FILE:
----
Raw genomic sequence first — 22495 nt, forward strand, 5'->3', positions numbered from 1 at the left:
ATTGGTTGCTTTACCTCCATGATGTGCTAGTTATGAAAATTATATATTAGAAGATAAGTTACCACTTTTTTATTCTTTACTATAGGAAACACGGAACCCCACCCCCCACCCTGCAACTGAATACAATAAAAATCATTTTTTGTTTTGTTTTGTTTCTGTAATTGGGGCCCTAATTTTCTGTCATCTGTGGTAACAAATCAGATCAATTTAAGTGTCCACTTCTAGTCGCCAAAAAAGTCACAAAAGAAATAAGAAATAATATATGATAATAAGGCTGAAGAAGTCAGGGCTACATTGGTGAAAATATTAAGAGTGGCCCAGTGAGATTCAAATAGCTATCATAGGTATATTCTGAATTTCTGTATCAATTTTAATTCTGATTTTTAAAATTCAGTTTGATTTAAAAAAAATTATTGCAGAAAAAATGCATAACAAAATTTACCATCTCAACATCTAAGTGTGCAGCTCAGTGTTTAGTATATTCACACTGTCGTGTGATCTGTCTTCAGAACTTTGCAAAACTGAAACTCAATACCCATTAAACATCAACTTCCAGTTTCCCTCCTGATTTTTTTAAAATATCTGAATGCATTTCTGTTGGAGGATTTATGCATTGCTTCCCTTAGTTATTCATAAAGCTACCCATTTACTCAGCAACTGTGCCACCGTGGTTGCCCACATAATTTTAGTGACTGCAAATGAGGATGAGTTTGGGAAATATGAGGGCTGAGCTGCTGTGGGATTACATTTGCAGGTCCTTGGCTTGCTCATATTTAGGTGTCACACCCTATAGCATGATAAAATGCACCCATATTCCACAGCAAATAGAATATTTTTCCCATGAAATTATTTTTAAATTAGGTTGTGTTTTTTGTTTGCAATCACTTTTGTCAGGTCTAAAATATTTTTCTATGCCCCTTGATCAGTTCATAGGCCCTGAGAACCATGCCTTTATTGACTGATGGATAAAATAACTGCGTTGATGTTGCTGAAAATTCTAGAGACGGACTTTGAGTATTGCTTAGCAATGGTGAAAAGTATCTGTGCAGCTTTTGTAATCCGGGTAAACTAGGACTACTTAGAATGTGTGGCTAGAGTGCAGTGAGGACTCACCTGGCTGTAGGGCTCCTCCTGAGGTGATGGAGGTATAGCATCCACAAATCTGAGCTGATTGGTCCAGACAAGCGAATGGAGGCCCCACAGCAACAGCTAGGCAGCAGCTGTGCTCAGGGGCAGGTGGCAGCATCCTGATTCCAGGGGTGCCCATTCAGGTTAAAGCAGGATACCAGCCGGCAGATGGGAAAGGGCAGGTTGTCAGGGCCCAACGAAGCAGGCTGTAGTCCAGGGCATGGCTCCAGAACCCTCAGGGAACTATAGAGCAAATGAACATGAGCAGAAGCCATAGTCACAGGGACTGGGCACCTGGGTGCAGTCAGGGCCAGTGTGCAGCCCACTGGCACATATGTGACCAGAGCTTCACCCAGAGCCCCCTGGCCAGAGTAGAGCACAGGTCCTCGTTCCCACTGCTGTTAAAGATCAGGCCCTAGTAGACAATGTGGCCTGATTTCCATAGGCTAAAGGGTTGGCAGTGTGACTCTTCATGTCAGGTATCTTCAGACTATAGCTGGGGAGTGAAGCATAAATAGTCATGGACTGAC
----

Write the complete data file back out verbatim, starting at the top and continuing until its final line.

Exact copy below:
Raw genomic sequence first — 22495 nt, forward strand, 5'->3', positions numbered from 1 at the left:
ATTGGTTGCTTTACCTCCATGATGTGCTAGTTATGAAAATTATATATTAGAAGATAAGTTACCACTTTTTTATTCTTTACTATAGGAAACACGGAACCCCACCCCCCACCCTGCAACTGAATACAATAAAAATCATTTTTTGTTTTGTTTTGTTTCTGTAATTGGGGCCCTAATTTTCTGTCATCTGTGGTAACAAATCAGATCAATTTAAGTGTCCACTTCTAGTCGCCAAAAAAGTCACAAAAGAAATAAGAAATAATATATGATAATAAGGCTGAAGAAGTCAGGGCTACATTGGTGAAAATATTAAGAGTGGCCCAGTGAGATTCAAATAGCTATCATAGGTATATTCTGAATTTCTGTATCAATTTTAATTCTGATTTTTAAAATTCAGTTTGATTTAAAAAAAATTATTGCAGAAAAAATGCATAACAAAATTTACCATCTCAACATCTAAGTGTGCAGCTCAGTGTTTAGTATATTCACACTGTCGTGTGATCTGTCTTCAGAACTTTGCAAAACTGAAACTCAATACCCATTAAACATCAACTTCCAGTTTCCCTCCTGATTTTTTTAAAATATCTGAATGCATTTCTGTTGGAGGATTTATGCATTGCTTCCCTTAGTTATTCATAAAGCTACCCATTTACTCAGCAACTGTGCCACCGTGGTTGCCCACATAATTTTAGTGACTGCAAATGAGGATGAGTTTGGGAAATATGAGGGCTGAGCTGCTGTGGGATTACATTTGCAGGTCCTTGGCTTGCTCATATTTAGGTGTCACACCCTATAGCATGATAAAATGCACCCATATTCCACAGCAAATAGAATATTTTTCCCATGAAATTATTTTTAAATTAGGTTGTGTTTTTTGTTTGCAATCACTTTTGTCAGGTCTAAAATATTTTTCTATGCCCCTTGATCAGTTCATAGGCCCTGAGAACCATGCCTTTATTGACTGATGGATAAAATAACTGCGTTGATGTTGCTGAAAATTCTAGAGACGGACTTTGAGTATTGCTTAGCAATGGTGAAAAGTATCTGTGCAGCTTTTGTAATCCGGGTAAACTAGGACTACTTAGAATGTGTGGCTAGAGTGCAGTGAGGACTCACCTGGCTGTAGGGCTCCTCCTGAGGTGATGGAGGTATAGCATCCACAAATCTGAGCTGATTGGTCCAGACAAGCGAATGGAGGCCCCACAGCAACAGCTAGGCAGCAGCTGTGCTCAGGGGCAGGTGGCAGCATCCTGATTCCAGGGGTGCCCATTCAGGTTAAAGCAGGATACCAGCCGGCAGATGGGAAAGGGCAGGTTGTCAGGGCCCAACGAAGCAGGCTGTAGTCCAGGGCATGGCTCCAGAACCCTCAGGGAACTATAGAGCAAATGAACATGAGCAGAAGCCATAGTCACAGGGACTGGGCACCTGGGTGCAGTCAGGGCCAGTGTGCAGCCCACTGGCACATATGTGACCAGAGCTTCACCCAGAGCCCCCTGGCCAGAGTAGAGCACAGGTCCTCGTTCCCACTGCTGTTAAAGATCAGGCCCTAGTAGACAATGTGGCCTGATTTCCATAGGCTAAAGGGTTGGCAGTGTGACTCTTCATGTCAGGTATCTTCAGACTATAGCTGGGGAGTGAAGCATAAATAGTCATGGACTGAC